Three Kinds of Poverty

I’ve seen a number of nonsensical conflations of different poverty issues go by in various social media feeds today. I think a major problem is that people seem to think that poverty is just one issue — and they keep fighting over what that issue is. But it’s not one issue.

As I see it, there are three distinct issues with respect to “poverty”:

(1) There are still parts of the world with what the UN calls “extreme poverty”, which means people are literally on the verge of starving to death or dying from easily treatable diseases. This has to do with people’s basic physical needs being met.

(2) There is “first-world poverty” which is the waste of human potential that occurs when people who would otherwise live productive and meaningful lives are forced to live below the poverty line by poor labor policies, low wages, unemployment, and high costs of health care, housing, and other necessities. This has to do with what we as a society are comfortable with allowing as the minimum to show a decent respect for human beings.

(3) There is “inequality”, where wealth is so highly concentrated in the upper 0.01% of the population that something like half the population is barely getting by and thus a great deal of potential is wasted that could otherwise be developed, while those at the top essentially sit on the cash and do little with it of value. This has to do with the way that wealth is distributed, and the relative income and net-worth gaps between lower, middle, and upper classes.

Each has different kinds of urgency, different impact, and calls for different kinds of solutions. Conflating any of these with the others only muddles the issue, and is done to promote political agendas of denial and fatalism — particularly the do-nothing agenda that is based on the idea that these problems are unavoidable and should be blamed primarily on the people who are experiencing them.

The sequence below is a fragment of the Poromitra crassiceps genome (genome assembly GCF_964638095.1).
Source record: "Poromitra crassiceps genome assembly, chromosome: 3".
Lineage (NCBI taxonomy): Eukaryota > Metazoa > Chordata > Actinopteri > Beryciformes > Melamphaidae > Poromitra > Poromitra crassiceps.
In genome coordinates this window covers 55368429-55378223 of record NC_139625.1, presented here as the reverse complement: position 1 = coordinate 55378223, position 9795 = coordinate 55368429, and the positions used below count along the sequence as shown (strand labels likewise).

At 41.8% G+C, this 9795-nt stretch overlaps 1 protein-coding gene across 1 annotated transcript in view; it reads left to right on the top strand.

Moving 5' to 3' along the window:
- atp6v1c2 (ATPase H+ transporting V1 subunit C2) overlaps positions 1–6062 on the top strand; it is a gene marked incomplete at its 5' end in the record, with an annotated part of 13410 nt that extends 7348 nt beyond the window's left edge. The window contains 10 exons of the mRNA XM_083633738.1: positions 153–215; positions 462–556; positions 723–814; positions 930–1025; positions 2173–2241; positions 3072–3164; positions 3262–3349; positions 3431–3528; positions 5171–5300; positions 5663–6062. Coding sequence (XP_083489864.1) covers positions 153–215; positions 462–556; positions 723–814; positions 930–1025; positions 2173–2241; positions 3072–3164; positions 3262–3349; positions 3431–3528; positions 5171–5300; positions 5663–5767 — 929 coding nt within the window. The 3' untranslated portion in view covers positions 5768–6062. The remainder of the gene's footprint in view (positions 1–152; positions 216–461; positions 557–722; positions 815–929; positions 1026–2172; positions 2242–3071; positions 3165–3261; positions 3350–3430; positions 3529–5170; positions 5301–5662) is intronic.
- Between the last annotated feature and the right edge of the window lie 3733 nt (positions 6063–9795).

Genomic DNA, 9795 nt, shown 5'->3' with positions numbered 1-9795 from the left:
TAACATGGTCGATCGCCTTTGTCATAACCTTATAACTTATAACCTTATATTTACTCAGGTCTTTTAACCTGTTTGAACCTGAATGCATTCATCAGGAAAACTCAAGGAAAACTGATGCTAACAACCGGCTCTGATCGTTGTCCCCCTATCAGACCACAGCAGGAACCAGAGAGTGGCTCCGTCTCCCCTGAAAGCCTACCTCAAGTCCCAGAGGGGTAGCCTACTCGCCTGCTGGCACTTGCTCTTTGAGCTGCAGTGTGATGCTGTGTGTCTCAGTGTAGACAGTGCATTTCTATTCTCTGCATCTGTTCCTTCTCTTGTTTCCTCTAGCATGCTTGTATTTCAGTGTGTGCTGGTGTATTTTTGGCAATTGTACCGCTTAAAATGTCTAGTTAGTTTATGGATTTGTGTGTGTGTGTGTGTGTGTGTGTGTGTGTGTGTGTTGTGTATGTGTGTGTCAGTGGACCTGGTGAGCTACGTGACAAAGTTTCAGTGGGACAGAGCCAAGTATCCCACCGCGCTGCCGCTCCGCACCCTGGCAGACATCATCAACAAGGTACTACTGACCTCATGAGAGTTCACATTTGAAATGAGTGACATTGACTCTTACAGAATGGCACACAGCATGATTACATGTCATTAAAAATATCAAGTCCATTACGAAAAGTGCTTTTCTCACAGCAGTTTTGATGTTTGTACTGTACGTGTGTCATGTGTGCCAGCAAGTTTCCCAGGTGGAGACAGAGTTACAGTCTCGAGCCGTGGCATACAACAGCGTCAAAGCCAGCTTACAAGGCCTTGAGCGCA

Globally, #1 is the most critical, but it’s hardly an issue at all within the bounds of the USA, and thus within the area over which we have administrative control. Thus, for the most part, although it’s an important problem to address in foreign policy, it isn’t really our responsibility to solve it. In doing so, we would often be interfering with the principles of self-determination and national sovereignty in foreign countries. Therefore, there is not a lot we can do about it — and that is why the do-nothings want to dismiss the other kinds of poverty and focus on this.

Problem #2 is a serious problem for the well-being of citizens of the USA, and is the proper concern of domestic policy at federal, state, and local levels. It is a root cause of crime, drug abuse, domestic violence, and many other social ills that conservatives claim to be concerned about stopping — and yet they consistently avoid addressing this number one root cause of those problems, preferring instead to blame it on some vague and generalized “decline in moral fiber” of the poor themselves. Worst of all, many of the people in this situation are either already working full time, or are trying very hard to get work or retrain for new work — exactly what the critics claim they wish would happen.

Problem #3 is primarily an ECONOMIC issue, and represents an enormous inefficiency for our nation as a whole. It’s not primarily about basic human rights, because it’s not about some minimum that people need — it’s about the relative distribution of resources. But it IS about the ethic of maximizing the potential of individuals. And it is an issue of great concern if you think that a thriving, healthy economy is worthwhile. Because when people have more disposable income, they spend it on things, they become customers. And customers is what businesses need to make jobs. Most jobs don’t come from big multi-national corporations, they come from small local businesses serving the interests of customers in their community. And that only happens if those customers have some money to spend.

We need to recognize that these issues are distinct. It is not constructive to dismiss first-world poverty as unimportant, simply because more severe poverty exists in the world. The first duty of a government is to its own citizens.

Likewise, inequality is not something to be solved primarily out of concern for the poor, but rather for the health of the entire society. It’s about lost opportunity. Resolving issues of inequality is a way to make the economy as a whole more robust and ultimately more productive. Greater equality will not only make the pie more reasonably distributed, but it will also make the pie bigger.


About Terry Hancock

Terry Hancock is the producer and director of "Lunatics" ( ). He is also a regular columnist for Free Software Magazine ( ), and a lifelong advocate for space, science, and technology. More at
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